In 1162 Emperor Frederick I acquired cleared land from a monastery founded by Otto II, Margrave of Meissen, some of which was exchanged after the discovery of silver in 1168. In the following years, in accordance with the wishes of the founder, Hedwig of Brandenburg, wife of Otto of Meissen, the Cistercian Order undertook the establishment of an abbey on this land, into which in 1175 the first abbot with a community of twelve monks moved from Pforta Abbey (near Naumburg). The new foundation was known as Cella or Zelle Abbey. Construction of the abbey church began at this time. An intense period of construction is evidenced between 1180 and 1230, when the conventual buildings and the Romanesque portal were built. The church was dedicated in 1198, a Brick Gothic building with three aisles and a transept. The west front shows Northern Italian influences.
In 1217 supervision of the Abbey of the Holy Cross in Meissen, a Benedictine nunnery, was entrusted to the abbot of Zelle. In 1268 the abbey founded a daughter house near Guben, Neuzelle Abbey, after which the name Cella Vetus, Altzelle or Altzella gradually came into use to distinguish the older house.
As early as 1190, when Otto of Meissen died and was entombed here, the abbey served as the burial place of the Wettins, for which purpose the St Andrew's Chapel was later built, between 1339 and 1349. Both Frederick II, Margrave of Meissen, and his son Frederick III were buried there.
Under the abbots Vinzenz von Gruner and the humanist Martin von Lochau (abbot 1501-1522) the abbey enjoyed its most flourishing period. In 1436 the abbey bought Nossen Castle (Schloss Nossen) with contents and appurtenances for 4,200 Gulden. The castle itself was in poor condition and was restructured to serve as the abbot's residence. The upper storey of the lay brothers' building was converted into a library in 1506.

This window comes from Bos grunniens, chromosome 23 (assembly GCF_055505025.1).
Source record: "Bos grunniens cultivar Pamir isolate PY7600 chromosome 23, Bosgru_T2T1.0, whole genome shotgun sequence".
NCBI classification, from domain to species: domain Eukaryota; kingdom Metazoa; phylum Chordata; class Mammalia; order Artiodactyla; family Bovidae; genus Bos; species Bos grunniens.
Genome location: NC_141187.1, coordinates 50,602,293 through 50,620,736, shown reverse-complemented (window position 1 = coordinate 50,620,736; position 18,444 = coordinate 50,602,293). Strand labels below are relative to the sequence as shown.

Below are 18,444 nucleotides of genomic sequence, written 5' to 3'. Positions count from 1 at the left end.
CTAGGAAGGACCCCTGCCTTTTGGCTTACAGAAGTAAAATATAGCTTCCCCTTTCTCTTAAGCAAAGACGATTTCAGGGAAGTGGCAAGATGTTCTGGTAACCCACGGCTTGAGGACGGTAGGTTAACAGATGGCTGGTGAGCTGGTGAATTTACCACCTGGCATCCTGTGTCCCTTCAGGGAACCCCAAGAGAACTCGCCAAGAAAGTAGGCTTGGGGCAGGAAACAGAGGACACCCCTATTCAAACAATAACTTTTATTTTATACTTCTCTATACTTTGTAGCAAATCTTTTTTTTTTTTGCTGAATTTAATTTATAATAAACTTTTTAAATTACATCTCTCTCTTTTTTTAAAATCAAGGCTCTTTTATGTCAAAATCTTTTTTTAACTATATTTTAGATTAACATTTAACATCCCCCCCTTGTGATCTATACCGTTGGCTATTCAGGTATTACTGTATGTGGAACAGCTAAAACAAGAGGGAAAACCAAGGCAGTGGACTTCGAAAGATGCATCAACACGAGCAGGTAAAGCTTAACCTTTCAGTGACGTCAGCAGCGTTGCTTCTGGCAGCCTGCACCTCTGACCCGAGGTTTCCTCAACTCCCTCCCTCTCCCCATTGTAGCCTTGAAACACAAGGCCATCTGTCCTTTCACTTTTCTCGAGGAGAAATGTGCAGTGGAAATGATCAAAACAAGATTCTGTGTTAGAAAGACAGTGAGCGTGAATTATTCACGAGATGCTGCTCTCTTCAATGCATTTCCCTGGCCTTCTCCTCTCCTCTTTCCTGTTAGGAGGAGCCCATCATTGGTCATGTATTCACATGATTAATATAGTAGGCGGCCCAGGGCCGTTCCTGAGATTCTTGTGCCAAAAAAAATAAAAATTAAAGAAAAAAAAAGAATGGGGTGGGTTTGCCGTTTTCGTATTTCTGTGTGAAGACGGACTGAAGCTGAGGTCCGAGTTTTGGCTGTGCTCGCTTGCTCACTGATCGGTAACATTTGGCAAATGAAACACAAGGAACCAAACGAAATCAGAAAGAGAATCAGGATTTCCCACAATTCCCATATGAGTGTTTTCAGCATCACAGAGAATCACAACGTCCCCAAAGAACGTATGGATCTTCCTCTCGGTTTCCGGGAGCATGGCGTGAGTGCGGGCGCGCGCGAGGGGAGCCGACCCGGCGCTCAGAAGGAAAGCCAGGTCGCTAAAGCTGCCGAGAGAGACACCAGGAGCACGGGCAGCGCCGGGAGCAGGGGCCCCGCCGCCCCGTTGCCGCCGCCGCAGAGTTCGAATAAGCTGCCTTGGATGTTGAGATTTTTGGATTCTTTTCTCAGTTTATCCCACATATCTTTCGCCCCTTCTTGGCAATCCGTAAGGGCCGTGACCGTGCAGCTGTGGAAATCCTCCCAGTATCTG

In 1540 Henry IV, Duke of Saxony, ordered the secularisation of the abbey. Under Augustus, Elector of Saxony, and no later than 1557, large parts of the buildings, which were in poor condition, were demolished and the materials reused elsewhere. Only the lay brothers' building remained, later used for storing grain. Between 1676 and 1787 the Electors of Saxony disinterred the remains of their ancestors and had them re-buried in a memorial chapel, the present-day Mausoleum. In about 1800 a Romantically landscaped park was established to form a picturesque setting for the building and the surrounding ruins.References:
The Castle of Gruyères is one of the most famous in Switzerland. It was built between 1270 and 1282, following the typical square plan of the fortifications in Savoy. It was the property of the Counts of Gruyères until the bankruptcy of the Count Michel in 1554. His creditors the cantons of Fribourg and Bern shared his earldom. From 1555 to 1798 the castle became residence to the bailiffs and then to the prefects sent by Fribourg.
In 1849 the castle was sold to the Bovy and Balland families, who used the castle as their summer residency and restored it. The castle was then bought back by the canton of Fribourg in 1938, made into a museum and opened to the public. Since 1993, a foundation ensures the conservation as well as the highlighting of the building and the art collection.
The castle is the home of three capes of the Order of the Golden Fleece. They were part of the war booty captured by the Swiss Confederates (which included troops from Gruyères) at the Battle of Morat against Charles the Bold, Duke of Burgundy in 1476. As Charles the Bold was celebrating the anniversary of his father's death, one of the capes is a black velvet sacerdotal vestment with Philip the Good's emblem sewn into it.
A collection of landscapes by 19th century artists Jean-Baptiste-Camille Corot, Barthélemy Menn and others are on display in the castle.